Faulkner and Farmer Retire; Mortimer Becomes Haverhill Bank Chairman

Haverhill Bank Chairman and CEO Thomas L. Mortimer, retiring Chairman Thomas R. Faulkner and retiring board member Duncan C. “Deke” Farmer. (Courtesy photograph.)

Thomas L. Mortimer has been named chairman of the board of Haverhill Bank following the retirements of two longtime board members.

Mortimer, who was named president and chief executive officer in 2010, adds chairman to his title with the retirement of Thomas R. Faulkner after nearly 50 years of service to the institution. During the bank’s recent annual meeting, Faulkner and Duncan C. “Deke” Farmer retired from Haverhill Bank’s board of directors after more than 60 years of combined service. Mortimer said he has relied on Faulkner’s and Farmer’s collective wealth of experience and finds their years of community service inspirational.

“Haverhill Bank has thrived over 140 years in service to its customers because of the never-ending commitment and institutional knowledge of devoted businessmen like Tom and Deke,” said Mortimer. “Faulkner’s guiding hand, in particular, over 50 years has ensured a continuity of mission and devotion to meeting depositors’ needs. I hope I continue the ‘community banker’ label that Tom so epitomized.”

Faulkner, who served on the board for 40 years, joined the bank as assistant treasurer in 1971. He was promoted to president in 1980 where he remained until he retired from day-to-day service and was elected chairman in 2010. During Faulkner’s tenure, Haverhill Bank introduced automated teller banking locally, opened two branches and successfully navigated mergers with Whittier Co-Operative Bank and Northeast Community Credit Union, a rare bank-credit union consolidation. Faulkner has also held leadership positions on the boards of the Greater Haverhill Chamber of Commerce, Haverhill YMCA, Greater Haverhill Foundation, Sacred Hearts School board and Visiting Nurses Association of Haverhill.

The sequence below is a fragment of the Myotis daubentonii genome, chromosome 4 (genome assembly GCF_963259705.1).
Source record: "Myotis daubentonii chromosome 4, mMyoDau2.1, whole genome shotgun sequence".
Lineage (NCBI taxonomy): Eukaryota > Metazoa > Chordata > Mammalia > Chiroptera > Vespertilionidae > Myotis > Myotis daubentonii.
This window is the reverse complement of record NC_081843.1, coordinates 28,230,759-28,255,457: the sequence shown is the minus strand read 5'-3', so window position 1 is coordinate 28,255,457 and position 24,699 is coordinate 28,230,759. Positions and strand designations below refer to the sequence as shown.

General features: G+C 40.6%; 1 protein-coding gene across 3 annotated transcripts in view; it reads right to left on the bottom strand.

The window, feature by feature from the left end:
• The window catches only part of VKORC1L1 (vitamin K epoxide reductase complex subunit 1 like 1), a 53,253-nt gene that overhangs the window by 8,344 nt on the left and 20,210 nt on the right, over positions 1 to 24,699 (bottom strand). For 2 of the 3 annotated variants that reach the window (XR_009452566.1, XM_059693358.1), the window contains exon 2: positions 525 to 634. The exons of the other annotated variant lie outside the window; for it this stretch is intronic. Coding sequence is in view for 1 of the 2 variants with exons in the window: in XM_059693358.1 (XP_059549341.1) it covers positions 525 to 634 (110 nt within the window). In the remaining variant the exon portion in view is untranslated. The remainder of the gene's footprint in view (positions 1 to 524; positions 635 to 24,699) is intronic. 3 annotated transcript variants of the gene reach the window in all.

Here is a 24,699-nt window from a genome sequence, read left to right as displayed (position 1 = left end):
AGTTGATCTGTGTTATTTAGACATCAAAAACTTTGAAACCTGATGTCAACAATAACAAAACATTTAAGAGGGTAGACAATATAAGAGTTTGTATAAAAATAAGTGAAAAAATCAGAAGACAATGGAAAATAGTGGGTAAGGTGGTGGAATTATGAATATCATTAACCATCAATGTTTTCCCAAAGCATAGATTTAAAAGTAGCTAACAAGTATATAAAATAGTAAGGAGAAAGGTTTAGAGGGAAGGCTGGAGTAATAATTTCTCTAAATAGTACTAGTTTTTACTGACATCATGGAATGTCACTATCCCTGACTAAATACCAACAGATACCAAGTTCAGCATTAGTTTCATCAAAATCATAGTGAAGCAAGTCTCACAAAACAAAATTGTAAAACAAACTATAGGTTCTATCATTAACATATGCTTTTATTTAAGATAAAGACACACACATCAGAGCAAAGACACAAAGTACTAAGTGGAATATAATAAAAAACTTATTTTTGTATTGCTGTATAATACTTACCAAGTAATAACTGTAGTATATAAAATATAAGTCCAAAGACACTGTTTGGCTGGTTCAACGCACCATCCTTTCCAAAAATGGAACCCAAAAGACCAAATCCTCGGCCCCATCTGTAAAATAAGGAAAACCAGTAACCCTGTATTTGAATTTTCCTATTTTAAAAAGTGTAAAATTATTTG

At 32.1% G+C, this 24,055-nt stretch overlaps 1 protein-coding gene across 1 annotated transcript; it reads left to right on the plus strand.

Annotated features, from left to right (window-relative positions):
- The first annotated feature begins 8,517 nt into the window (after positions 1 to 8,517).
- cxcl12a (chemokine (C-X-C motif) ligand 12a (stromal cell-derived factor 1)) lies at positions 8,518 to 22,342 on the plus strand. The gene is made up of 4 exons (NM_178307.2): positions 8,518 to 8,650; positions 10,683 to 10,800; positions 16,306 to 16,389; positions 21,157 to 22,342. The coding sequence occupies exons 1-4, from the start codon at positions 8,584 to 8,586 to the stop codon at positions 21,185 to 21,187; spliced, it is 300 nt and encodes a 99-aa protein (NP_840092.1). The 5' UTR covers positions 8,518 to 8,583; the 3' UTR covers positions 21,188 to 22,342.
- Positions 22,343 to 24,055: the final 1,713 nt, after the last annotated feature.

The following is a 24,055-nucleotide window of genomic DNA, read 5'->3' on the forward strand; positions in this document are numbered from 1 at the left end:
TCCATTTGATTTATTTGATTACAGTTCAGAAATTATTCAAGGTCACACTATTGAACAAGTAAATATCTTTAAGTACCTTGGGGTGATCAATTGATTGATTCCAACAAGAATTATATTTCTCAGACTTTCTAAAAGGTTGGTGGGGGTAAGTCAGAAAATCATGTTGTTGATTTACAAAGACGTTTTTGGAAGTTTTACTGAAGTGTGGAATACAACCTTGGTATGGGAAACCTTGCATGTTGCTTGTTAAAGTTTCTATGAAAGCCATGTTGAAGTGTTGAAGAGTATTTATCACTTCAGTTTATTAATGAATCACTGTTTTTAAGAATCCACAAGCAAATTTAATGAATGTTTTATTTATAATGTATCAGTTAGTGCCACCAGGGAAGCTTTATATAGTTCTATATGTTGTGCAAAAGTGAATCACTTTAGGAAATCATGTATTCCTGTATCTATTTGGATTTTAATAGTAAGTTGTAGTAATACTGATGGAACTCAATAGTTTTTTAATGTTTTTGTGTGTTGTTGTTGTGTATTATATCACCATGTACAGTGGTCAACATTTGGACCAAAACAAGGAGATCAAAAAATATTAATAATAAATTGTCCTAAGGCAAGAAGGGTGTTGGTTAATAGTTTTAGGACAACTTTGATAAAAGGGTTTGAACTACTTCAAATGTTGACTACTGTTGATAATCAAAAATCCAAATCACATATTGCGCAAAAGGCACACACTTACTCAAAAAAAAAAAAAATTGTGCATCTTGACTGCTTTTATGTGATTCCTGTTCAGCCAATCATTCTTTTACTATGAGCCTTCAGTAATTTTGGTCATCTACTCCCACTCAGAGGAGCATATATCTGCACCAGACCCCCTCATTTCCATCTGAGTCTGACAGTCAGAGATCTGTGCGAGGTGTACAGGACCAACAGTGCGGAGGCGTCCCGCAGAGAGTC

“I have been blessed to have the support of the community over nearly five decades of change and forward momentum in Haverhill,” Faulkner said. “When I arrived in Haverhill, the city was in the midst of urban renewal. Haverhill Bank showed leadership during that tumultuous era by buying one of the vacant parcels and building the bank’s first permanent headquarters. I am pleased to have worked with so many over the years whose sole motivation was Haverhill’s success,” he added.

Farmer served in the U.S. Army Reserves for six years before attending Boston’s New England Institute for Funeral Service. He was elected to the bank’s board of directors in 1997 and has served on its finance committee. Farmer has also served on the boards of Bethany Homes, Haverhill Kiwanis and National Selected Morticians. He is a past master of Saggahew Lodge and continues to support the Salvation Army, AHEPA of Haverhill, First Church of Christ Bradford and the Bethany Bereavement Center, which he founded in 1995. Farmer lives in Bradford with his wife Brenda and has three children and eight grandchildren. Mortimer said, “You really can’t move forward unless you surround yourself with directors such as Deke.”

A depositor-owned institution, Haverhill Bank was founded in 1877 and is the oldest cooperative bank in Massachusetts. The bank’s Main Office is at 180 Merrimack St. in Haverhill. Haverhill Bank also maintains offices at 163 South Main St., 1094 Main St., Haverhill High School, Whittier Regional Vocational Technical High School, 6 West Main St., Merrimac, 281 Main St., West Newbury, and 396 Main St., Salem, N.H.